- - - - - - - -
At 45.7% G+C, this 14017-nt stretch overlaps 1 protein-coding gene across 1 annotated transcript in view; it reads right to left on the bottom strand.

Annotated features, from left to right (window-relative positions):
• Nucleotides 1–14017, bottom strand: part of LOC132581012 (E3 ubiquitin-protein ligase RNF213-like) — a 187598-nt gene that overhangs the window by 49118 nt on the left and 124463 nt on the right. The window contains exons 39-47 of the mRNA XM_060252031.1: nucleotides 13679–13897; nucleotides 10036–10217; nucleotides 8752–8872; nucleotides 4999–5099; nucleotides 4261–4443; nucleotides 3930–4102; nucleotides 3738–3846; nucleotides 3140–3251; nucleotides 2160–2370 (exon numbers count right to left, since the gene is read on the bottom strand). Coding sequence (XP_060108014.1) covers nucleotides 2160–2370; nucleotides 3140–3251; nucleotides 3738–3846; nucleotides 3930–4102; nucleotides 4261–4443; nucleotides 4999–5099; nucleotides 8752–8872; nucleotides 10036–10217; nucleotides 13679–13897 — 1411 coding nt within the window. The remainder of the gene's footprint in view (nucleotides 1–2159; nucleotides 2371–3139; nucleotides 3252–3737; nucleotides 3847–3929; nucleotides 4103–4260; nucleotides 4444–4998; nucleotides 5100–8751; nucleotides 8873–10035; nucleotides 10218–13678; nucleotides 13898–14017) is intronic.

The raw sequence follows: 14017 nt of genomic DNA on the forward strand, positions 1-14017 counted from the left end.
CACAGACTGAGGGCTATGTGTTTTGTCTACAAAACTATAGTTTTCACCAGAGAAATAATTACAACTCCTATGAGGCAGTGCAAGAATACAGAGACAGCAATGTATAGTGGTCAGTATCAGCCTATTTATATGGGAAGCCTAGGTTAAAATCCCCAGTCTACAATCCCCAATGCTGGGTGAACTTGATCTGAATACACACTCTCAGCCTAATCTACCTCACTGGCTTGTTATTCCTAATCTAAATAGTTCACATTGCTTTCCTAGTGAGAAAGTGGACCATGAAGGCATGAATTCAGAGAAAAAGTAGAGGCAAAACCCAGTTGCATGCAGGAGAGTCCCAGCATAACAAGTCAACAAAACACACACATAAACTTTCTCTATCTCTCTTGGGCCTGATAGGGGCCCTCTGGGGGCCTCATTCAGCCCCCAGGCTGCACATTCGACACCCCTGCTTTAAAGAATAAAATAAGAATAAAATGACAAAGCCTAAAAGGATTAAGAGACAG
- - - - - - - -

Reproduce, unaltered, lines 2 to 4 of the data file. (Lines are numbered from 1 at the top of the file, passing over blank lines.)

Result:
Annotated features, from left to right (window-relative positions):
• Nucleotides 1–14017, bottom strand: part of LOC132581012 (E3 ubiquitin-protein ligase RNF213-like) — a 187598-nt gene that overhangs the window by 49118 nt on the left and 124463 nt on the right. The window contains exons 39-47 of the mRNA XM_060252031.1: nucleotides 13679–13897; nucleotides 10036–10217; nucleotides 8752–8872; nucleotides 4999–5099; nucleotides 4261–4443; nucleotides 3930–4102; nucleotides 3738–3846; nucleotides 3140–3251; nucleotides 2160–2370 (exon numbers count right to left, since the gene is read on the bottom strand). Coding sequence (XP_060108014.1) covers nucleotides 2160–2370; nucleotides 3140–3251; nucleotides 3738–3846; nucleotides 3930–4102; nucleotides 4261–4443; nucleotides 4999–5099; nucleotides 8752–8872; nucleotides 10036–10217; nucleotides 13679–13897 — 1411 coding nt within the window. The remainder of the gene's footprint in view (nucleotides 1–2159; nucleotides 2371–3139; nucleotides 3252–3737; nucleotides 3847–3929; nucleotides 4103–4260; nucleotides 4444–4998; nucleotides 5100–8751; nucleotides 8873–10035; nucleotides 10218–13678; nucleotides 13898–14017) is intronic.

The raw sequence follows: 14017 nt of genomic DNA on the forward strand, positions 1-14017 counted from the left end.